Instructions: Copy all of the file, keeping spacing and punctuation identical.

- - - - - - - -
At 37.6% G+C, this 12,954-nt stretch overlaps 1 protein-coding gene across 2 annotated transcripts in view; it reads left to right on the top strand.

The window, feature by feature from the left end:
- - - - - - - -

At 37.6% G+C, this 12,954-nt stretch overlaps 1 protein-coding gene across 2 annotated transcripts in view; it reads left to right on the top strand.

The window, feature by feature from the left end: